The fact that we never know what The Process is functions as a self-reflexive joke that wouldn’t be out of place in a novel like Henry James’ The Ambassadors (which is similarly reticent about the object manufactured by its hero’s company), but at least on the screen, it interferes with the usual operations of a Hitchcockian chase thril1er. Like Hitchcock’s theoretical MacGuffin, The Process matters a great deal to the movie’s characters and not at all to the film’s author. Yet unlike Hitchcock’s practical use of the MacGuffin, which cons the audience, Mamet’s withholding of what The Process actually is reduces the audience’s own investment in the proceedings, perhaps because Mamet is after something else. Identification with the hero -– crucial in House of Games, Rear Window, Vertigo, and all the Hitchcock chase movies — becomes disrupted if it’s established at the outset that the hero knows something we don’t. The audience of North by Northwest may not care much about the MacGuffin once it’s finally unveiled; but prior to that unveiling, when Cary Grant is undergoing a series of bewildering mishaps and trying to understand his predicament, it’s pretty difficult not to care. So the logic of continuity that allowed Mamet to create Ford’s attraction/ repulsion toward the world of crime -– an ambivalence shared by the audience — comes across as relatively unimportant in The Spanish Prisoner when it’s built around an empty signifier that declares itself as such; the stakes are automatically lowered.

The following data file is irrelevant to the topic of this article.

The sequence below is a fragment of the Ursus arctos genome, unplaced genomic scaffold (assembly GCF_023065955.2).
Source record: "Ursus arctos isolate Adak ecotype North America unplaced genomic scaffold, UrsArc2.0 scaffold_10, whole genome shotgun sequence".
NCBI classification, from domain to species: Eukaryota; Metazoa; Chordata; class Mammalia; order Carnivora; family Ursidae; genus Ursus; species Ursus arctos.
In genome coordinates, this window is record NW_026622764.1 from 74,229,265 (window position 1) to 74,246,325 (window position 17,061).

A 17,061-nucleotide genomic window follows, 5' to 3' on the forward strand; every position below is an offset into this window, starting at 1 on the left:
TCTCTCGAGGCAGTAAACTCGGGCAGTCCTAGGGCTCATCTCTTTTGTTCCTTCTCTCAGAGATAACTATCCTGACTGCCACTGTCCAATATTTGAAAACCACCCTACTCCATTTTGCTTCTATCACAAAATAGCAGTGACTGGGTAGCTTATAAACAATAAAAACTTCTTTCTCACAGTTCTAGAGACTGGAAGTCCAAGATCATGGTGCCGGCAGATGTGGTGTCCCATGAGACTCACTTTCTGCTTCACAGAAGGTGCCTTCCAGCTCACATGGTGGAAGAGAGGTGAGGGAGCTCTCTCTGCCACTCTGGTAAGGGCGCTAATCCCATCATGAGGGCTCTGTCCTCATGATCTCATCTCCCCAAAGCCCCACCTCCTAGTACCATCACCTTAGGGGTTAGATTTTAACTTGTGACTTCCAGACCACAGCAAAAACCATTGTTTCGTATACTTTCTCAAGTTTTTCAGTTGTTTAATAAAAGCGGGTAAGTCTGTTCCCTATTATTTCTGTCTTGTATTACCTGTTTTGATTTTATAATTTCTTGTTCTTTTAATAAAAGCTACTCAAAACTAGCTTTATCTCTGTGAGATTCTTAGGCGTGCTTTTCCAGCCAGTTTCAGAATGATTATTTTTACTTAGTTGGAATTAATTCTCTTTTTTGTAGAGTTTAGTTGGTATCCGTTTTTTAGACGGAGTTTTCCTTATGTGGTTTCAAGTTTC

On the other hand, Mamet’s interest in male gamesmanship and competition is a far cry from Hitchcock’s usual turf, and keeping the spectator less invested in the plot and characters might make it easier for certain points lo be made about the exploitation of creative individuals within multinational game plans. (lf The Process functions in The Spanish Prisoner as the ultimate player’s tool, spelling out what it is only confuses the issue. From this standpoint, the fact that Joe Ross is something of a Boy Scout, as Susan observes in the opening scene — more asexual than Robert Donat in The 39 Steps and Cary Grant in North by Northwest, but less androgynous than Margaret Ford in House of Games – surely counts for more than the precise nature of what he’s invented for his company.)